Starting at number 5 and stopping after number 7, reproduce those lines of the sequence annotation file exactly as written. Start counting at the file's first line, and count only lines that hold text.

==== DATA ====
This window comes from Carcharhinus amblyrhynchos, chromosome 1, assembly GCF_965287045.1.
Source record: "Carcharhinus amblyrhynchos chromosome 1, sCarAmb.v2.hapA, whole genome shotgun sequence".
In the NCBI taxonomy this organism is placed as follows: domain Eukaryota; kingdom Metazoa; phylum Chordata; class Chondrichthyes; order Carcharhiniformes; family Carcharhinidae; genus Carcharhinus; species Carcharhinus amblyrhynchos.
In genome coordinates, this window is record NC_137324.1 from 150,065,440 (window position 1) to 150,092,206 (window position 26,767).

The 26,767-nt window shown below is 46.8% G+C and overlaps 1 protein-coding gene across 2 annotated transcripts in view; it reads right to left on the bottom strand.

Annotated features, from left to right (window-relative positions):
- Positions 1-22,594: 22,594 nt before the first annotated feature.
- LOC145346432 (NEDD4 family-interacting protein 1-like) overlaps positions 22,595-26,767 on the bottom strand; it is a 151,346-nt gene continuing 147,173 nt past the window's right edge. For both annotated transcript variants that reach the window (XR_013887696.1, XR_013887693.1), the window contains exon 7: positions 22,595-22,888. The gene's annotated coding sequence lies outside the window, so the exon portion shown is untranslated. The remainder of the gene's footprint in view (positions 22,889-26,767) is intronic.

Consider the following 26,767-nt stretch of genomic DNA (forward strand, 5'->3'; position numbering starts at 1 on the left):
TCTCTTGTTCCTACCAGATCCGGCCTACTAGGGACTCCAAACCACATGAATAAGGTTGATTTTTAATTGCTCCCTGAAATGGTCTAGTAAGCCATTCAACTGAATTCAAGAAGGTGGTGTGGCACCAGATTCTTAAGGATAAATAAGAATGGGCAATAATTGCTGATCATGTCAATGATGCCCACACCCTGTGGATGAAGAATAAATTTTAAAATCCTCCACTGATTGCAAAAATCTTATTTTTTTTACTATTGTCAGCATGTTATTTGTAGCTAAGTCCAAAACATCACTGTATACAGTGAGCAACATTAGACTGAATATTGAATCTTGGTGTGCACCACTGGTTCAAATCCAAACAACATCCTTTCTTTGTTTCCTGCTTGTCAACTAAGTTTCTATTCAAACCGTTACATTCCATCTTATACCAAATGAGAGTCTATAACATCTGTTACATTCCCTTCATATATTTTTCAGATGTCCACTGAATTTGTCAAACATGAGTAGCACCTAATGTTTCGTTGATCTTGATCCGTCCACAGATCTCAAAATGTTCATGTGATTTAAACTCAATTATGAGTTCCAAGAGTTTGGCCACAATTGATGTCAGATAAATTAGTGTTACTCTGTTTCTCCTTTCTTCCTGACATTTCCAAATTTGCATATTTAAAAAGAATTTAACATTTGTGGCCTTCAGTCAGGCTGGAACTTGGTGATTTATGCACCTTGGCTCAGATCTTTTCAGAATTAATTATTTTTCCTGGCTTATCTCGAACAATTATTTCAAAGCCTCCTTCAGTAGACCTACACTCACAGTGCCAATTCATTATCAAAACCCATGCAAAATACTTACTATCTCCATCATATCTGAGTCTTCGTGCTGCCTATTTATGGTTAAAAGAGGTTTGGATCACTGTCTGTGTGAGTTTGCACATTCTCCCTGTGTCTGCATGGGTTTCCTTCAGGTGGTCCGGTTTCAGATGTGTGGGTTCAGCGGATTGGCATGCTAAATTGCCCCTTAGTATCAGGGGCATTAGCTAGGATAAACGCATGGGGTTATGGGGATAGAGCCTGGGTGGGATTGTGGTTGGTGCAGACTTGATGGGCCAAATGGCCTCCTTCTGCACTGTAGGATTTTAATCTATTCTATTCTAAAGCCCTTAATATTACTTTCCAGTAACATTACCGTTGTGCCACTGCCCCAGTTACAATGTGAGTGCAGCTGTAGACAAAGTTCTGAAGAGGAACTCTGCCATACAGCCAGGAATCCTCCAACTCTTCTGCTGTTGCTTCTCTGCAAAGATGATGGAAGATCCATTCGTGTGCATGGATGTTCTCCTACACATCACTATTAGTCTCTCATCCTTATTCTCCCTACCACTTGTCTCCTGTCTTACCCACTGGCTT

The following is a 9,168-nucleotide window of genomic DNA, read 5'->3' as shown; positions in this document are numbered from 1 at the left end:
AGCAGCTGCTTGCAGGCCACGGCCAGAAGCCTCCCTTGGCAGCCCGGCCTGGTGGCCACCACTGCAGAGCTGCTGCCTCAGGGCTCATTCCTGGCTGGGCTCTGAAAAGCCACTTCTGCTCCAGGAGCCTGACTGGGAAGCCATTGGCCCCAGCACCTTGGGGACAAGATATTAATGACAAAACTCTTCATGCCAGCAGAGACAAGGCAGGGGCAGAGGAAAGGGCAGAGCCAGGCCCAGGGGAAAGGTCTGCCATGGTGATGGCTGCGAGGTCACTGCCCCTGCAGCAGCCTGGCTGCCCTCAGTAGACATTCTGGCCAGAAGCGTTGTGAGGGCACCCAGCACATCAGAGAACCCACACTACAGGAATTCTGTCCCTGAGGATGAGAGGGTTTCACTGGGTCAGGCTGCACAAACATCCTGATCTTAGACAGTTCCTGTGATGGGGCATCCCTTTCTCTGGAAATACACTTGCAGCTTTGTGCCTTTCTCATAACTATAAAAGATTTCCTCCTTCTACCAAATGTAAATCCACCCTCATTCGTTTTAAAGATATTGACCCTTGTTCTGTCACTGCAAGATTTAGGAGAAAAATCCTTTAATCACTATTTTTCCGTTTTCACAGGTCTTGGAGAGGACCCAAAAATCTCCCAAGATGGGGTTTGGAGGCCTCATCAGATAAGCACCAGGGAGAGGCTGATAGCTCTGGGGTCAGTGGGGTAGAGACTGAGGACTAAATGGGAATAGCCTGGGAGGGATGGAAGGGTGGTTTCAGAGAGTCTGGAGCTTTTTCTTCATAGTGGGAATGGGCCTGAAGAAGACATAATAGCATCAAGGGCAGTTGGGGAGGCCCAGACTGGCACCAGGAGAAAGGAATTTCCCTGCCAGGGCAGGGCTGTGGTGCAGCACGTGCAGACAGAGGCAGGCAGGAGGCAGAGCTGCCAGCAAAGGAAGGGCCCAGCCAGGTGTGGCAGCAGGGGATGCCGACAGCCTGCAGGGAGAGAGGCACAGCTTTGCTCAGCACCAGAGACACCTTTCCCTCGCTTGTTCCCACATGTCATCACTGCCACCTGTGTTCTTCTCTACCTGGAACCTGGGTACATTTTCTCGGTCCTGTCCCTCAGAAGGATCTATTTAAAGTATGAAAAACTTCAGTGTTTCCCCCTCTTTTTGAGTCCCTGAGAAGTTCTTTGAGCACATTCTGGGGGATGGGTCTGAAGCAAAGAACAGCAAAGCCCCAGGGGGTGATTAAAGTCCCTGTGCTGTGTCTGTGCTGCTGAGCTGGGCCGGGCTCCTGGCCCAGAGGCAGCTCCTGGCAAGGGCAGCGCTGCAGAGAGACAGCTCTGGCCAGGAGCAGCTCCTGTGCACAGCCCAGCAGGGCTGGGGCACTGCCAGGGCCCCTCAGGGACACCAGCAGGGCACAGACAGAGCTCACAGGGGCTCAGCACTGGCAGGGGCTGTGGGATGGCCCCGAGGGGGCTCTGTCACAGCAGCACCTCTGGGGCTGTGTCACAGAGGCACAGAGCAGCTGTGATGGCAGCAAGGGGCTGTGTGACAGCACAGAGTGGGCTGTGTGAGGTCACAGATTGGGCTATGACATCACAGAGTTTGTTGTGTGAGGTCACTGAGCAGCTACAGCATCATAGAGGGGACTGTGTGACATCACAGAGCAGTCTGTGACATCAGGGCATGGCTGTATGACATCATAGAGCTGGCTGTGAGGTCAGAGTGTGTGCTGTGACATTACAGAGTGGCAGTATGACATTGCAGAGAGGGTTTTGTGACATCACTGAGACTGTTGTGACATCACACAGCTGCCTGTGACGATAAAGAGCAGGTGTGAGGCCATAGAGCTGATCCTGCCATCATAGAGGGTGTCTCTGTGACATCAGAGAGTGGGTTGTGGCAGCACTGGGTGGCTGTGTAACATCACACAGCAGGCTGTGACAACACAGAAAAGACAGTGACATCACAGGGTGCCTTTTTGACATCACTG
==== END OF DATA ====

The 26,767-nt window shown below is 46.8% G+C and overlaps 1 protein-coding gene across 2 annotated transcripts in view; it reads right to left on the bottom strand.

Annotated features, from left to right (window-relative positions):
- Positions 1-22,594: 22,594 nt before the first annotated feature.